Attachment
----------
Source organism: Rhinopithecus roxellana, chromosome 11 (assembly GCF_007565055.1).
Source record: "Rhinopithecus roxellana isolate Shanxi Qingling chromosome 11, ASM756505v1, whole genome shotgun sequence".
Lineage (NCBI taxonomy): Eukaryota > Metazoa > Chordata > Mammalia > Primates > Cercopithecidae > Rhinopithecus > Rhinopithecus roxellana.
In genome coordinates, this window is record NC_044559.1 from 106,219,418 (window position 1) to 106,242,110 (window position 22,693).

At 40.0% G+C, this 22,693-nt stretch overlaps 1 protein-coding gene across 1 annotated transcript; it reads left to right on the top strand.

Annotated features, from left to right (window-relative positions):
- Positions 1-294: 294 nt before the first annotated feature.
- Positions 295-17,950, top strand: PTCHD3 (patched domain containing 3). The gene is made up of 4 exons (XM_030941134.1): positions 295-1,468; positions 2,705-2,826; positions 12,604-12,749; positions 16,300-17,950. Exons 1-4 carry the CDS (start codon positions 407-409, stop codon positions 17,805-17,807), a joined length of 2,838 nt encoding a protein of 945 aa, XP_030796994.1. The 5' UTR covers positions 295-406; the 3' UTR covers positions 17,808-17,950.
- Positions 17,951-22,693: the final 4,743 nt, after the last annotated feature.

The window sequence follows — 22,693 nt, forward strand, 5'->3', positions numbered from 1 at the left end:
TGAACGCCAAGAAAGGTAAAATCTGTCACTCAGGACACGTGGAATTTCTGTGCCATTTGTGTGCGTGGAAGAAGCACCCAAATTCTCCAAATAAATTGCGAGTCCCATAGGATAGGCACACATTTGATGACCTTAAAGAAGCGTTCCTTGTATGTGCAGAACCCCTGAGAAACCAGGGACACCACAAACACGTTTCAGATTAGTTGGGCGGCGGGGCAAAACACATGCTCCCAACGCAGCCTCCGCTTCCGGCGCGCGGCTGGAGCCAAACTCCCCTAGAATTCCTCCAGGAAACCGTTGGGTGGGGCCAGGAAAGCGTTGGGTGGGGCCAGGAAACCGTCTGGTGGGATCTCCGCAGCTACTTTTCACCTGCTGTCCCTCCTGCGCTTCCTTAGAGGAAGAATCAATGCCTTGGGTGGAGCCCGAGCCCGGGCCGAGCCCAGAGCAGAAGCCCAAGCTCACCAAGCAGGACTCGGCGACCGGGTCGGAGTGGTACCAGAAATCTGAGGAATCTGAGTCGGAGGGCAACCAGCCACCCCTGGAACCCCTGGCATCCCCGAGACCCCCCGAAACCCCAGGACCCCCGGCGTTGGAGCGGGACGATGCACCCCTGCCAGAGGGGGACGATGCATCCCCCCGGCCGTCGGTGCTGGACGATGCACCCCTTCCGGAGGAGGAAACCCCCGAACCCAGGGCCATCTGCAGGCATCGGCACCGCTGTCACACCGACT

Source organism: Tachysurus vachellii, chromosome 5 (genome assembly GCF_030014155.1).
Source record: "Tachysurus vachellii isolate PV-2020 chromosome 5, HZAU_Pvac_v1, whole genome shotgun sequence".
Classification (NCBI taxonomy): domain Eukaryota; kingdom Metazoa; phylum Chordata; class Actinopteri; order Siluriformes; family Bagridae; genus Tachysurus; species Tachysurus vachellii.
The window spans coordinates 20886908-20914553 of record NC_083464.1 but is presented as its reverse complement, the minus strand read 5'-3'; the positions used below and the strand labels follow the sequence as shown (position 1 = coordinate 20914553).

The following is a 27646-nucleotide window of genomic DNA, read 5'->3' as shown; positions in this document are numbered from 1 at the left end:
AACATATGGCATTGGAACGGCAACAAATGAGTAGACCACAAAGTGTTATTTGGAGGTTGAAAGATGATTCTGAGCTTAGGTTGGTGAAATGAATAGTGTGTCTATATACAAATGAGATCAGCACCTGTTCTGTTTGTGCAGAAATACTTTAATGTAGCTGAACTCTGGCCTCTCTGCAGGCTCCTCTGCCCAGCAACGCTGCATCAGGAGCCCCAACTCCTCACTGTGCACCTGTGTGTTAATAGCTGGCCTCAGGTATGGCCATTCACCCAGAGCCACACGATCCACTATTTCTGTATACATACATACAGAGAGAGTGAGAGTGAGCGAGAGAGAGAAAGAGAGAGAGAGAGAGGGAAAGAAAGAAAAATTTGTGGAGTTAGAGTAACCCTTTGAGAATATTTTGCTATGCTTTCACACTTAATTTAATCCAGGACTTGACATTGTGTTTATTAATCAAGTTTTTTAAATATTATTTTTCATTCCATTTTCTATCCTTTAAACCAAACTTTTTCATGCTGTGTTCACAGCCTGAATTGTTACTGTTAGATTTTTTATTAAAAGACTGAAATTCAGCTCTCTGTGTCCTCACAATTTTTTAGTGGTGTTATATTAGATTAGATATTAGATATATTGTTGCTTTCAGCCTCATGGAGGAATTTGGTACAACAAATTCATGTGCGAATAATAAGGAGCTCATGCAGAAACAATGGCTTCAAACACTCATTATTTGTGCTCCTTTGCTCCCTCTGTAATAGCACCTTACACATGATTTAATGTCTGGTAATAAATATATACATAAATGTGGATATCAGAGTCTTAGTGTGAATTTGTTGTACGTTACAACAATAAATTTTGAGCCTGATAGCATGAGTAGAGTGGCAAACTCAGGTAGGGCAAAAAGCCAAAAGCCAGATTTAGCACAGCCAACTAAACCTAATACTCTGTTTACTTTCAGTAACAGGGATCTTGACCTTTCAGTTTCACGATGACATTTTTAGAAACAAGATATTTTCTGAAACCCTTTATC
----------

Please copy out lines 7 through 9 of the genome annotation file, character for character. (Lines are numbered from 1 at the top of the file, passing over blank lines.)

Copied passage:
- Positions 1-294: 294 nt before the first annotated feature.
- Positions 295-17,950, top strand: PTCHD3 (patched domain containing 3). The gene is made up of 4 exons (XM_030941134.1): positions 295-1,468; positions 2,705-2,826; positions 12,604-12,749; positions 16,300-17,950. Exons 1-4 carry the CDS (start codon positions 407-409, stop codon positions 17,805-17,807), a joined length of 2,838 nt encoding a protein of 945 aa, XP_030796994.1. The 5' UTR covers positions 295-406; the 3' UTR covers positions 17,808-17,950.
- Positions 17,951-22,693: the final 4,743 nt, after the last annotated feature.